Starting in 2019 and into the pandemic, Boyle led an anti-union crusade against his warehouse workers in Portland. Workers sought to organize as many were getting paid unlivable wages, were forced to work mandatory overtime, and the company would not provide basic first aid supplies. When Boyle got word that the workers were organizing with the Teamsters, he signed off on a contract to pay union busting company Crossroads Group $400/hour to dissuade employees.

Boyle made a visit to his warehouse in Dec 2019 to provide a brief speech against unions. He talked about how unions have their place, but not for Columbia warehouses. Additionally joking that he is a union member, by the count of him being a part of the Screen Actors Guild, that was necessary for him to join to appear in a Columbia commercial.

In his over 30 years as CEO, the company has faced allegations of violence towards workers at a supplier to indictments from the US Customs Department. Columbia Sportswear and its VP of manufacturing faced 114 counts of import smuggling and conspiracy in 1991. A US attorney described it as a “long-term, massive and deliberate scheme to defraud the government.” Ultimately Columbia settled to avoid $57M in charges and plead guilty to a felony charge of conspiring to avoid paying import duties.

Marcia Aaron

Marcia Aaron has been on the BoT since 2018, is the founder of KIPP SoCal Public Schools -a network of charter schools- and is set to become a Portfolio Investment Manager of Charter School Growth Fund (CSGF) in January. Education advocates report that KIPP has cultivated a practice of publicly humiliating, shaming, and sometimes yelling at students as a means of discipline.

CSGF has many of the big name capitalists in the “education reform” game funding it: The Walton family, Gates, Zuckerberg, and Ballmer among them. CSGF is helmed by Kevin Hall, who previously worked at Goldman Sachs and McKinsey & Company. McKinsey made the news during Transportation Secretary Buttigieg’s presidential run when he was questioned about the company’s involvement in bread price fixing. McKinsey is also known for aiding autocratic leaders, advising Purdue Pharma to “turbocharge” opioid sales, and recommending ICE cut back medical care and food for detainees.

Bob Braun, who was an education reporter for nearly 50 years wrote, “The coalition of foundations, non-governmental organizations and financial institutions promoting privatization is an opaque, multi-billion dollar, alternative governance structure. ”

Toya Fick

Toya Fick is one of the new board members and serves as the executive director at Stand for Children Oregon. Stand for Children shares many funders with CSGF, including Ballmer and the Walton family. In addition, Bezos has poured money into the organization.

Across the country, Stand for Children through its political arm has pushed for ballot initiatives and politicians that are pro-charter, pro-business and anti-union. Education historian Diane Ravitvch said, “Let’s be clear: Stand for Children and its kind want to put an end not only to teachers’ unions but to the teaching profession.”

Fick and Stand for Children Oregon attacked unions earlier this year through Oregon House Bill 2001, which ultimately passed. The bill lessens the importance of seniority when it comes to layoffs, something long standing in collective bargaining agreements for teachers, and trades it for an undefined merit assessment.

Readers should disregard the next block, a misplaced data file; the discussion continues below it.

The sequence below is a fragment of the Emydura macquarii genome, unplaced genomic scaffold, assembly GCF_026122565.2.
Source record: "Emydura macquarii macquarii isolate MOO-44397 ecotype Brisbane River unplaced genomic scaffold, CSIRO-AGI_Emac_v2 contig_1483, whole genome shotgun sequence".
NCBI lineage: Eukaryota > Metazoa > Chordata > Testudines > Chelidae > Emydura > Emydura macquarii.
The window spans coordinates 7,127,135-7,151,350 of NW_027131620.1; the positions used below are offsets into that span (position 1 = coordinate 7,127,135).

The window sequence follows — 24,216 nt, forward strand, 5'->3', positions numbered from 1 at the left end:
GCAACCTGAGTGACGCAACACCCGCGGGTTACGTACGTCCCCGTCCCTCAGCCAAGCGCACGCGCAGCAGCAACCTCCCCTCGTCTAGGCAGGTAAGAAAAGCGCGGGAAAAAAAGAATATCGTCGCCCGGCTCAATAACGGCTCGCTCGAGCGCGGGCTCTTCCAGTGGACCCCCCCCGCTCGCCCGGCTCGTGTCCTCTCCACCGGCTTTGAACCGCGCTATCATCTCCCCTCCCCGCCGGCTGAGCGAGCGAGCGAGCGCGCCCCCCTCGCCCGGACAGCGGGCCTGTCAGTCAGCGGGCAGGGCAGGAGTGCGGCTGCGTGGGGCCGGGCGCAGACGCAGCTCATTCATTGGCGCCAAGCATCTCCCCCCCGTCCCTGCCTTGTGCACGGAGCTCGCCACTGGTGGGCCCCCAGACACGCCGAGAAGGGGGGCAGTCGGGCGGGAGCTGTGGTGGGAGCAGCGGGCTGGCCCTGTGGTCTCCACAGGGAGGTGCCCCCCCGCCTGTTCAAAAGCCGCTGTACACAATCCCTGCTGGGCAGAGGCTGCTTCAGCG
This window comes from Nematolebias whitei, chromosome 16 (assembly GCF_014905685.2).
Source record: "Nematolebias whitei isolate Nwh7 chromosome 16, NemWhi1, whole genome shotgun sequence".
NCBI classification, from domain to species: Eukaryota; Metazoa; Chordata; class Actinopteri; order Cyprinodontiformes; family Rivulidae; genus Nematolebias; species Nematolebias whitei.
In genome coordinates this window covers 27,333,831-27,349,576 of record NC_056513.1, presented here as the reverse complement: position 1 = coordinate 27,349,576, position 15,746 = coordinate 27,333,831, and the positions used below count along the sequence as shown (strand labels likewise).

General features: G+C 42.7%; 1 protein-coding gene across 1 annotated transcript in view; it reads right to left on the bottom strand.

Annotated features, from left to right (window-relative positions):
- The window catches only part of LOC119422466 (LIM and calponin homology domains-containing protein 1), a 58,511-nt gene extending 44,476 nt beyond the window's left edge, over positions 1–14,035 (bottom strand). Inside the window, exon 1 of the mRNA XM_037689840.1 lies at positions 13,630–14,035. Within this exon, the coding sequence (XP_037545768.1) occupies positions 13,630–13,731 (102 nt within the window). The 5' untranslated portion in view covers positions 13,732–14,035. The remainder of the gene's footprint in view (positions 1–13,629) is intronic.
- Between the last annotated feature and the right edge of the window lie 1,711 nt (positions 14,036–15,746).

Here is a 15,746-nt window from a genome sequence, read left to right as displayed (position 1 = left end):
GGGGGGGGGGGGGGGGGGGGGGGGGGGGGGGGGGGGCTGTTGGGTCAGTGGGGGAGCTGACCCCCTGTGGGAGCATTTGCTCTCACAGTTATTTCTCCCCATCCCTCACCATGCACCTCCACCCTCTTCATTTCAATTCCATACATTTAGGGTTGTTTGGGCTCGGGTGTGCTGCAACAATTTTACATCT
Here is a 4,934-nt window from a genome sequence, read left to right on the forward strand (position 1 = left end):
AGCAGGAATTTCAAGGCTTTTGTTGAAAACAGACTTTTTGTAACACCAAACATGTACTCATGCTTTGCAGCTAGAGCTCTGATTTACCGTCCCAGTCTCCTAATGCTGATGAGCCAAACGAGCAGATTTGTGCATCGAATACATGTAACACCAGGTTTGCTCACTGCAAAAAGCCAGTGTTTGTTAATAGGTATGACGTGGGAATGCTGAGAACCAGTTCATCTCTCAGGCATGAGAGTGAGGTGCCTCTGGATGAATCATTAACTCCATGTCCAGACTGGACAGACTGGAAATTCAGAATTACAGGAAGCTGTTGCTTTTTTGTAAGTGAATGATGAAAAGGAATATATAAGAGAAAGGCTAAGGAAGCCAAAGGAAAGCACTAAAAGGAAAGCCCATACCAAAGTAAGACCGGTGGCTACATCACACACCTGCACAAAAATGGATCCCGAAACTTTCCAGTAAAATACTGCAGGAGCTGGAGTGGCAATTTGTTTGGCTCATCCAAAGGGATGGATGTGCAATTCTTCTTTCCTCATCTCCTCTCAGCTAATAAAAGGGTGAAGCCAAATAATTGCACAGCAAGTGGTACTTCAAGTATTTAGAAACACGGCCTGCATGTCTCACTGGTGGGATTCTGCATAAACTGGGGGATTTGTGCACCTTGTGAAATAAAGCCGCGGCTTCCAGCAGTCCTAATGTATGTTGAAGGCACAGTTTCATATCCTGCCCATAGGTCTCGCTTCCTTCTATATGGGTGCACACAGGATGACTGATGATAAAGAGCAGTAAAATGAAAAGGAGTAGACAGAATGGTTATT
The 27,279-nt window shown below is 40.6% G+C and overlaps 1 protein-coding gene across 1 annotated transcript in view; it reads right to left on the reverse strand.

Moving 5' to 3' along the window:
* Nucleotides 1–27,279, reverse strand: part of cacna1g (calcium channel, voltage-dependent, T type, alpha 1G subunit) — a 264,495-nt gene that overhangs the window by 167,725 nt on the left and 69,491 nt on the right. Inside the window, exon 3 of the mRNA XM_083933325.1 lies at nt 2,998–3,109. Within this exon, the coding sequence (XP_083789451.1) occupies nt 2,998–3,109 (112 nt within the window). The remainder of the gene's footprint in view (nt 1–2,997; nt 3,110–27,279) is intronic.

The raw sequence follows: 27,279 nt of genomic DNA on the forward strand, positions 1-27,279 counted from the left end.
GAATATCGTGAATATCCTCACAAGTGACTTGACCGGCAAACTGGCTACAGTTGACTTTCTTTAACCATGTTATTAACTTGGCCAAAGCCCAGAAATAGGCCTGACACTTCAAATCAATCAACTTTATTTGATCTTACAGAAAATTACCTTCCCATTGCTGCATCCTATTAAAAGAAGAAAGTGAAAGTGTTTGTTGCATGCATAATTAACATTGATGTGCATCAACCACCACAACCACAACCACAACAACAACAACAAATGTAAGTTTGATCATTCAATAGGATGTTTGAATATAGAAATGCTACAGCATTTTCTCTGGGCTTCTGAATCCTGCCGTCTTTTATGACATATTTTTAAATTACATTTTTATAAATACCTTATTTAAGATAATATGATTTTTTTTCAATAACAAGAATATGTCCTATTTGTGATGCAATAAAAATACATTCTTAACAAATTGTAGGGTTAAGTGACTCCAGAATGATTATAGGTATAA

Fick is also a board member of Foundations for a Better Oregon, a major funder of which is Allyn Ford’s very own Ford Family Foundation. Allyn Ford previously served on the UO BoT and is a major figure in the local financial and timber industry.

Michael Schill

Michael Schill, probably the most visible of the trustees, was appointed to the president position in 2015. Schill comes from the University of Chicago Law School and has a background in housing. Despite this background Schill was unwilling to bargain over housing with the GTFF when they spoke about the poor stock of graduate housing.

The UO has a long standing relationship with Nike. Under Schill the relationship with its founder Phil Knight, has remained just as cozy. Knight has such a direct line with the UO President, that Schill once stepped out of a meeting with the GTFF representatives to take a call from Knight’s office.

Schill has also shown his disdain for student activists during his tenure. Students claimed the stage where Schill was set to give his State of The Union speech in 2017 in order to protest tuition hikes and the unsafe conditions for BIPOC members of the campus, arguing their voices were not heard in several other forums. After this Schill went to the New York Times, writing a full op-ed claiming the students actions were similar to those of fascists.

Steve Holwerda

Steve Holwerda is owner and managing director of Ferguson Wellman Capital Management. Such elite level capital management companies cater to the biggest millionaires and billionaires, with Ferguson’s website claiming to be “mainly comprised of high-net-worth individuals.” Indeed, the minimum capital investment required for an account with Ferguson Wellman is $3 million. With rankings in Barron’s, Financial Times, and the Portland Business Journal, there is no doubt that Holwerda has a cleanly crafted identity in big business circles.

Ferguson Wellman also deals with significant charitable donations, so it may just be a matter of convenience to have someone that can make anything into a tax write off. Of course, the clientele of such a prestigious capital management company is always confidential. However, it is doubtful that Holwerda found his way on the BoT without some connection to his clientele. If any past or present members of the BoT would like to disclose their holdings with Ferguson Wellman in the spirit of transparency, we encourage them to do so.